Red Bull's statement continues: "Despite the fact that many other people over the past 50 years have tried to break Colonel (Ret.) Joe Kittinger's record, and that other individuals have sought to work with Red Bull in an attempt to break his record, Mr. Hogan claims to own certain rights to the project and filed a multimillion-dollar lawsuit earlier this year in a Californian court. ... Due to the lawsuit, we have decided to stop the project until this case has been resolved." According to Courthouse News, Hogan claims he pitched the idea to Red Bull as a "marriage of daredevil, record-breaking 'stuntsmanship' and cutting-edge technology." He assembled a team including balloonist Per Lindstrand, a Russian company that would develop the spacesuit, two medical professionals and a filmmaker. Red Bull spokesperson Maddy Stephens told AVweb on Tuesday: "It is not a unique idea to beat an existing world record (especially when it is 50 years old). The challenge is to actually beat it. Otherwise, we do not comment on pending litigation."

Gabriel Nderitu, Kenyan Homebuilt Aircraft Manufacturer

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An I.T. specialist in Kenya, Gabriel Nderitu, spent six months researching aircraft on the Internet and one year building what he hopes may become a true Kenyan homebuilt flying machine. 42-year-old Nderitu cites a boyhood interest in aviation and says, "So maybe it was a missed career, which I'm trying to re-create." He employed five men to help with welding and assembly. In the end, Nderitu mounted a Toyota engine to his modular airframe. The strutted wing and ailerons are skinned with aluminum sheet. The engine itself turns up to 4,000 rpm, driving a 74-inch wooden propeller through a simple reduction belt drive. Nderitu says "a bit of it was a bit of reinventing the wheel ... not really looking and trying to copy." The aircraft is not yet finished and there is no guarantee Nderitu's craft will ever be licensed, or allowed to fly, or that it is even capable of flight (which seems unlikely). But that may not be the point.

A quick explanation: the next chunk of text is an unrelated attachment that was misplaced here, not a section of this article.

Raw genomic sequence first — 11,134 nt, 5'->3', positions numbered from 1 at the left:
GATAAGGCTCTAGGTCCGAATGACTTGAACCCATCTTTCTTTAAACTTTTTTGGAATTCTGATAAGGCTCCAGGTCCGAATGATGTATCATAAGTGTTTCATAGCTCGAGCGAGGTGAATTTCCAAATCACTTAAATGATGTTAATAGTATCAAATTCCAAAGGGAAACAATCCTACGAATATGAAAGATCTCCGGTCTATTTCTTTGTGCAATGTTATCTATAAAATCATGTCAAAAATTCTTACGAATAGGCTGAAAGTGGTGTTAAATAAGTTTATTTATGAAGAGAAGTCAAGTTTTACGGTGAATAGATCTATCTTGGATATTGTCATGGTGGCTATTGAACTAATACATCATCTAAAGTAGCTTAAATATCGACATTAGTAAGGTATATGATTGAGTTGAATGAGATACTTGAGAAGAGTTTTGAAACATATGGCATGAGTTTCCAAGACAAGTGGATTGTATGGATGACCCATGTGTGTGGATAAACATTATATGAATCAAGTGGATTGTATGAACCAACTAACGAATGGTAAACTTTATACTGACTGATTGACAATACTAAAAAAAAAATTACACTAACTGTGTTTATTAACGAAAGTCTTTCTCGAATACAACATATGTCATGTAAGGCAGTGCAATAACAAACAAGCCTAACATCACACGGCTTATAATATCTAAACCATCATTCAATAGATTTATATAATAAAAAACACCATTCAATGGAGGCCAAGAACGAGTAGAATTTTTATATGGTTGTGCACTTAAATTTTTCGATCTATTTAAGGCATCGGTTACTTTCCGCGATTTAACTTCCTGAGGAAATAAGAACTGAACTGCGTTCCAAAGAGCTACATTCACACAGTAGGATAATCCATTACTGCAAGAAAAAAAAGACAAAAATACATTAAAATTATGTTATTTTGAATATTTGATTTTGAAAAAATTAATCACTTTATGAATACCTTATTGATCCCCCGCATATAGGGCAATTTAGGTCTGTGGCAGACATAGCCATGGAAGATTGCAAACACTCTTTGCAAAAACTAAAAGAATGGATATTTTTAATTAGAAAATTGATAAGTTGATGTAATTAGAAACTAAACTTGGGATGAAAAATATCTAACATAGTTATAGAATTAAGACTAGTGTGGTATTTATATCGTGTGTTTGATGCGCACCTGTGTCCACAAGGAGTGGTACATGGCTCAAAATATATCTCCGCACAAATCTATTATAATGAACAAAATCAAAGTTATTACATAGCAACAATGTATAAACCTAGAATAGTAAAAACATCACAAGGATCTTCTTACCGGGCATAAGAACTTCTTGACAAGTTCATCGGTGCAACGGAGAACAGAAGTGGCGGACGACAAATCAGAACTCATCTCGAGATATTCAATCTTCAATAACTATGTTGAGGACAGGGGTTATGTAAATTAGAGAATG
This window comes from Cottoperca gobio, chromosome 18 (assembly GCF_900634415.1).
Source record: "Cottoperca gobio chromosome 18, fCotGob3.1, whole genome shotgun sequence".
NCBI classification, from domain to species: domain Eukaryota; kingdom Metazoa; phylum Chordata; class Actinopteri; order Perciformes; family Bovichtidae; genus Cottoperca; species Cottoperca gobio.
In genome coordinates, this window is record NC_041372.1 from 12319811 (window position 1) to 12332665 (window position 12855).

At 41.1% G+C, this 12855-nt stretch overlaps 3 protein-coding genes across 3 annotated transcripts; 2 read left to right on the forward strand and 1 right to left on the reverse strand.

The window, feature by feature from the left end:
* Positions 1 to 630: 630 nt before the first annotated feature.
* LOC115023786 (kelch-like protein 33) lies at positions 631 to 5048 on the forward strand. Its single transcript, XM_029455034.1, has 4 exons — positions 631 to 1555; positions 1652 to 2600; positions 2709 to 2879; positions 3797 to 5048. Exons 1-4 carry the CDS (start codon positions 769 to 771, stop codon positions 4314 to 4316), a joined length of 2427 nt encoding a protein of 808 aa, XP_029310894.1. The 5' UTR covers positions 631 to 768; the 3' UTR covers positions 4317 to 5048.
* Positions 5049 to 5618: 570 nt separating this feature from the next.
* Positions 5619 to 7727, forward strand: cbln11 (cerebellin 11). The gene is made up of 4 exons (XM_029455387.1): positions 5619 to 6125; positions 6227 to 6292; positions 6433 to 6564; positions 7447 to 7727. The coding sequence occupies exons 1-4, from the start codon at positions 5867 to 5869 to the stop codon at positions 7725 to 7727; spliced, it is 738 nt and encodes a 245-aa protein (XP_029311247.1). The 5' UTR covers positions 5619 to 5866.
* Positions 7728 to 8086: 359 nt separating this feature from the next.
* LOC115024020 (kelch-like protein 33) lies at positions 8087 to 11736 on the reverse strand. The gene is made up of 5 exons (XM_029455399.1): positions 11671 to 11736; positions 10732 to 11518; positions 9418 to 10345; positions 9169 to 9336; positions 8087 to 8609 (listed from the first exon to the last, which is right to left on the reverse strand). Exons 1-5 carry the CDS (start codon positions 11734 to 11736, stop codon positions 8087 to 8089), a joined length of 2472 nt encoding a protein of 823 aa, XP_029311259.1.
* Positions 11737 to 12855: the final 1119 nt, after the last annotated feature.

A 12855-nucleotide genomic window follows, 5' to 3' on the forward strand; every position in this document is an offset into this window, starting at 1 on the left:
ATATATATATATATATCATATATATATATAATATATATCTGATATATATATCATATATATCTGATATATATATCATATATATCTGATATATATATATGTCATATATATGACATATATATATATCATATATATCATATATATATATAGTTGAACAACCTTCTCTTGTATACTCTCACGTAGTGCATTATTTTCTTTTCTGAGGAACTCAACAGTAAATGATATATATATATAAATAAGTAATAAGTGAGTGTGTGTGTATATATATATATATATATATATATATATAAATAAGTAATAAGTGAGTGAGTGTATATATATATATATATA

Nderitu hopes to complete the airplane "whether it flies or not." As a longstanding dream, he says he just wants to "get it out of my mind, then I can do something else." Whatever it achieves, the craft may serve as inspiration. "If a guy says that 'I want to build an aircraft' it seems like he's from the moon, or from somewhere. And if it happens, if it at least lifts off, even if it is three feet, it shows that you have gone somewhere."

 
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Event Reports back to top 
 

Edwards GA Fly-In A Success

Landing on a dry lakebed can be challenging but exciting, and 98 general aviation pilots got to have that experience this month, thanks to the first-ever GA fly-in at Edwards Air Force Base. "This is a uniquely Edwards event. Only Edwards has lakebed runways," said Maj. Gen. David Eichhorn, Air Force Flight Test Center commander, as he welcomed the arrivals on Oct. 1. Most of the pilots lived in the area, but James Simmons flew in from Connecticut in his Mooney M20, and others arrived from Texas and Michigan. More than 2,000 pilots entered the lottery to win the 100 fly-in slots for the chance to land on the same kind of runway as aviation icons like Scott Crossfield, Chuck Yeager and the space shuttle crews. With passengers and drive-in visitors, the Air Force hosted about 800 people for the all-day event.